CASA VALENTINA Nick Westrate, Patrick Page and Tom McGowan
Credit: Matthew Murphy

Casa Valentina

Harvey Fierstein’s new play, Casa Valentina, isn’t about drag queens, although you’d certainly be excused for thinking it is. Grown men swan around in dresses and pearls, lip-syncing to old records and swapping makeup tips. Size-13 heels clatter across the stage. But the men who stayed at the Chevalier D’Eon, the real-life 1960s Catskills retreat at the heart of The Manhattan Theatre Club’s fascinating and intricately drawn period piece, weren’t drag performers at all. They were transvestites seeking a safe haven from a disapproving world, businessmen and upright citizens who felt an irresistible urge to wear women’s clothing?and whose greatest goal was to ”pass” for female with understated wigs and hausfrau dresses. They were also almost exclusively straight and married.

The hotel’s owners, George (Patrick Page) and Rita (Mare Winningham), for example, are a happily married fortysomething couple ? or, more accurately, a happily married family of three. Valentina, George’s female alter ego, is the real mistress in the relationship, and Rita keeps her marriage steady by accepting Valentina as something like an in-law: amusing, aggravating, and bound to her for life. (Although the setting is real, the story and characters are all fiction.) The couple’s yearly summer guests all have similar arrangements in their own lives, with varying degrees of success. War hero Albert (Tom McGowan), Englishman Terrence (John Cullum), businessman Michael (Nick Westrate), teacher Jonathon (Gabriel Ebert), and Judge (Larry Pine) are also Bessie, Terry, Gloria, Miranda, and Amy?the chatty, dolled-up lodgers on a summer weekend at the Chevalier D’Eon.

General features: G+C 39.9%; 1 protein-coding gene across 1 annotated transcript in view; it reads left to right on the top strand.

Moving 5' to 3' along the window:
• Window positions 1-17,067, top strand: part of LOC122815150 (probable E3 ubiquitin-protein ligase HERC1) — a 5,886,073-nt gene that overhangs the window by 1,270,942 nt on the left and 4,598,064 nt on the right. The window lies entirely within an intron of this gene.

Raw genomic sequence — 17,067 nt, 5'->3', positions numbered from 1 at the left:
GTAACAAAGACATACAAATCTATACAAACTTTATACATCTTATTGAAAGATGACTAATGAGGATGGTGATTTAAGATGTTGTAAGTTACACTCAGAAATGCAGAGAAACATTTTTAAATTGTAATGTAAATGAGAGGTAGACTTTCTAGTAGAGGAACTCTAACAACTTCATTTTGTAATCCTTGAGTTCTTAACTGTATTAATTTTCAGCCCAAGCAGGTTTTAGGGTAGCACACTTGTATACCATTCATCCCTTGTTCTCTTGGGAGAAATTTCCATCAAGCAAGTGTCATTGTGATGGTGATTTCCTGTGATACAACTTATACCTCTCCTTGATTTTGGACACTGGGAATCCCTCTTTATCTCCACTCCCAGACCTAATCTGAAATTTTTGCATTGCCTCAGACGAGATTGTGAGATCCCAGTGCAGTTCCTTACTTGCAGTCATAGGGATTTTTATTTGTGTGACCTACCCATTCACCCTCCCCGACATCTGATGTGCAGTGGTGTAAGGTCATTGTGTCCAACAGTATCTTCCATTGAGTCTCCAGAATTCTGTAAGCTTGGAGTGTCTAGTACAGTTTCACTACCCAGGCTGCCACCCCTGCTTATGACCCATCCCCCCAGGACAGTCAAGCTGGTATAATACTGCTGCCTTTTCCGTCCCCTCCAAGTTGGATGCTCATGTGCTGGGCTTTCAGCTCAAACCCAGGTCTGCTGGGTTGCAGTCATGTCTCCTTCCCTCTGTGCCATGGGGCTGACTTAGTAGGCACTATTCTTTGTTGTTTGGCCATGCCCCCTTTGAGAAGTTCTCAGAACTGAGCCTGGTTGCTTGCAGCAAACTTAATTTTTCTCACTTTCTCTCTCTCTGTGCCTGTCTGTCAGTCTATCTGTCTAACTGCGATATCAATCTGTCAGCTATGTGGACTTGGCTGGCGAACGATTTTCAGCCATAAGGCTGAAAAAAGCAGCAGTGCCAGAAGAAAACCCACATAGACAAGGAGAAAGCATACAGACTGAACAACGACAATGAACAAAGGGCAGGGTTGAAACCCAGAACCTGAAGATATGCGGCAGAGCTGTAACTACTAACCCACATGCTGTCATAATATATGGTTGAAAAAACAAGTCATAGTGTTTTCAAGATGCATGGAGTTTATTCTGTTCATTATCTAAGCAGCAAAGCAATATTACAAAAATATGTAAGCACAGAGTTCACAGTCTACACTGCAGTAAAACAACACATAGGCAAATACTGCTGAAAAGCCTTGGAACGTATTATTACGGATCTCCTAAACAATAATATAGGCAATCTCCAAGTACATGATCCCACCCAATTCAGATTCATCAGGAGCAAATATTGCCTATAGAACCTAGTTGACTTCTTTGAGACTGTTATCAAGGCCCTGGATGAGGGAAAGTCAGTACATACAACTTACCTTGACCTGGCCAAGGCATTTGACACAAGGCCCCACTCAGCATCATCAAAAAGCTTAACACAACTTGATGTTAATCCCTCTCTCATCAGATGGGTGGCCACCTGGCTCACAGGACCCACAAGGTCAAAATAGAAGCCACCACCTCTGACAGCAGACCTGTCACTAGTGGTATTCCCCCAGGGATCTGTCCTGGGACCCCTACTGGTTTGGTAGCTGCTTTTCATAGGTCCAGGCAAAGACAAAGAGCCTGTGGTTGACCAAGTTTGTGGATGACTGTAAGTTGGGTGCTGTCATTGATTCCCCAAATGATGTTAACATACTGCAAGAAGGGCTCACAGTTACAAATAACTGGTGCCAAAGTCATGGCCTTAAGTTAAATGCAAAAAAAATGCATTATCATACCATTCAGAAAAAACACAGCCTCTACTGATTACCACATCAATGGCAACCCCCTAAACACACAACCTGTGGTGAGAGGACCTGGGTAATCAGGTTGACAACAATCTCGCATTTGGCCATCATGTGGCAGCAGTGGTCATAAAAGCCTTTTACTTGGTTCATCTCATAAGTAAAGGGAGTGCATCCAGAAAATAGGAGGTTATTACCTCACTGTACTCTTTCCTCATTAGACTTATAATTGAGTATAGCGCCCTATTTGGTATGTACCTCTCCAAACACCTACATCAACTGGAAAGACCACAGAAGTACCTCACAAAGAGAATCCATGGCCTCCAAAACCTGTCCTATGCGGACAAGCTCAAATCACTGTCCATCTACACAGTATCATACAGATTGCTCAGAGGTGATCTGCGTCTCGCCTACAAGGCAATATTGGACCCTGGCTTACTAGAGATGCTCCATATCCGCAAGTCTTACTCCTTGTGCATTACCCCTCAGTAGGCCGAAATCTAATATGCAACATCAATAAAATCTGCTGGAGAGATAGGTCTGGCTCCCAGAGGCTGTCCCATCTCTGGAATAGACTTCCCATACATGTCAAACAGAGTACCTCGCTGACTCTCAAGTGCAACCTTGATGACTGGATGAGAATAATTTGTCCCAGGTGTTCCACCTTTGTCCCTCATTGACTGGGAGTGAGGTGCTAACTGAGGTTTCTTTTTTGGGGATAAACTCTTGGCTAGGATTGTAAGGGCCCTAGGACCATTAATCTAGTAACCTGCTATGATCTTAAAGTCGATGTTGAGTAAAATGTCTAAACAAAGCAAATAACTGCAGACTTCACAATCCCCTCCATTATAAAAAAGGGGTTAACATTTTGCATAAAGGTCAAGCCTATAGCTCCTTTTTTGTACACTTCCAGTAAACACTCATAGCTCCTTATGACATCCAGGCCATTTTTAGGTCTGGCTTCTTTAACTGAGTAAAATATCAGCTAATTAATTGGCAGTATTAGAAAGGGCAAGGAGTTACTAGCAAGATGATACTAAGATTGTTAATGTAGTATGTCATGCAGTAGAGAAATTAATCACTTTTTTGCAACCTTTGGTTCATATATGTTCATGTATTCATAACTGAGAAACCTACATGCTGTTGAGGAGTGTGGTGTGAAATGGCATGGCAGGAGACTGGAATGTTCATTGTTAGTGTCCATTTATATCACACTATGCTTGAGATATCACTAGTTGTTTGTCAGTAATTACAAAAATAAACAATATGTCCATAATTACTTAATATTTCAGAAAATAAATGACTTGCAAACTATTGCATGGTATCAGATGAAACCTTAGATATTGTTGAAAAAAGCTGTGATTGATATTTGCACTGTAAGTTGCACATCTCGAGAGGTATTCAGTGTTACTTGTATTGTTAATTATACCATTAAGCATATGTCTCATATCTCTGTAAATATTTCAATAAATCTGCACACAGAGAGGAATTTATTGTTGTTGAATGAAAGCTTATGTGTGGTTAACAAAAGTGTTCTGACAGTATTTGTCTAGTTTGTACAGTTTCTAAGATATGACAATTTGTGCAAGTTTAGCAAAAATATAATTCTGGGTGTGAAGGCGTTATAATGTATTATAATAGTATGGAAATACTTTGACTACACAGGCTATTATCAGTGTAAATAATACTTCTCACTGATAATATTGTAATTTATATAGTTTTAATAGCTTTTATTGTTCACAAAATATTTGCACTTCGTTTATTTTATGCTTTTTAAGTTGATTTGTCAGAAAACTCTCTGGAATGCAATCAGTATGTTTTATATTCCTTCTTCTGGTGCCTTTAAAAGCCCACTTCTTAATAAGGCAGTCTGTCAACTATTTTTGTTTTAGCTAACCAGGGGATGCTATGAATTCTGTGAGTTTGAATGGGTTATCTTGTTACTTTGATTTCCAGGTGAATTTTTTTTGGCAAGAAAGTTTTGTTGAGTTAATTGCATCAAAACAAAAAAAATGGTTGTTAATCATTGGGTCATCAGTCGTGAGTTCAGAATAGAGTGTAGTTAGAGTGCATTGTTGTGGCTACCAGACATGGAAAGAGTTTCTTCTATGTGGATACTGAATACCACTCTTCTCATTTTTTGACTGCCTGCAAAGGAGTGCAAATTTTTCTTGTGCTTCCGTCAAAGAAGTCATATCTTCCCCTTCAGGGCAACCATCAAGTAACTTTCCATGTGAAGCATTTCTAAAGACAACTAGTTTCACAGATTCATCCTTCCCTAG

Only one of the guests, Charlotte (Reed Birney), lives openly as a transvestite, and she (the characters insist on feminine pronouns) comes to the retreat on this occasion with a goal beyond cocktails and chit chat: turning this sisterhood into a nationally recognized nonprofit organization. The obvious problem is that board members would have to reveal their identities to the world. The less obvious, more devious obstacle is that Charlotte is also asking each member to sign an affidavit of heterosexuality to distance the group from gays. ”Unlike them, we are not seekers of prey. We don’t hunt children, expose ourselves, or proselytize our practices — all activities of which the homosexual is guilty and to which society rightly objects,” Charlotte argues. ”So what have we in common with them?” To complicate matters further, George has just been questions by U.S. postal inspectors regarding a packet of explicit homoerotica mailed to him anonymously and intended for one of his guests. He doesn’t know which one, since the confiscated packet was ripped open in transit.

A quasi-witchhunt follows, setting a violent and sobering climax in motion. In a play full of proud fakeries, the story hits the loudest false note. Fierstein’s explosive resolution feels rushed and less authentic to the characters than the Donna Reed wigs on their heads. Still, the most lasting impressions of Casa Valentina are good ones: Fierstein’s meticulous dialogue, Joe Mantello’s smooth and confident direction, the cast’s flawless performances. And if the characters teach us anything, it’s that confidence and charm can cover a multitude of imperfections. B+


Casa Valentina
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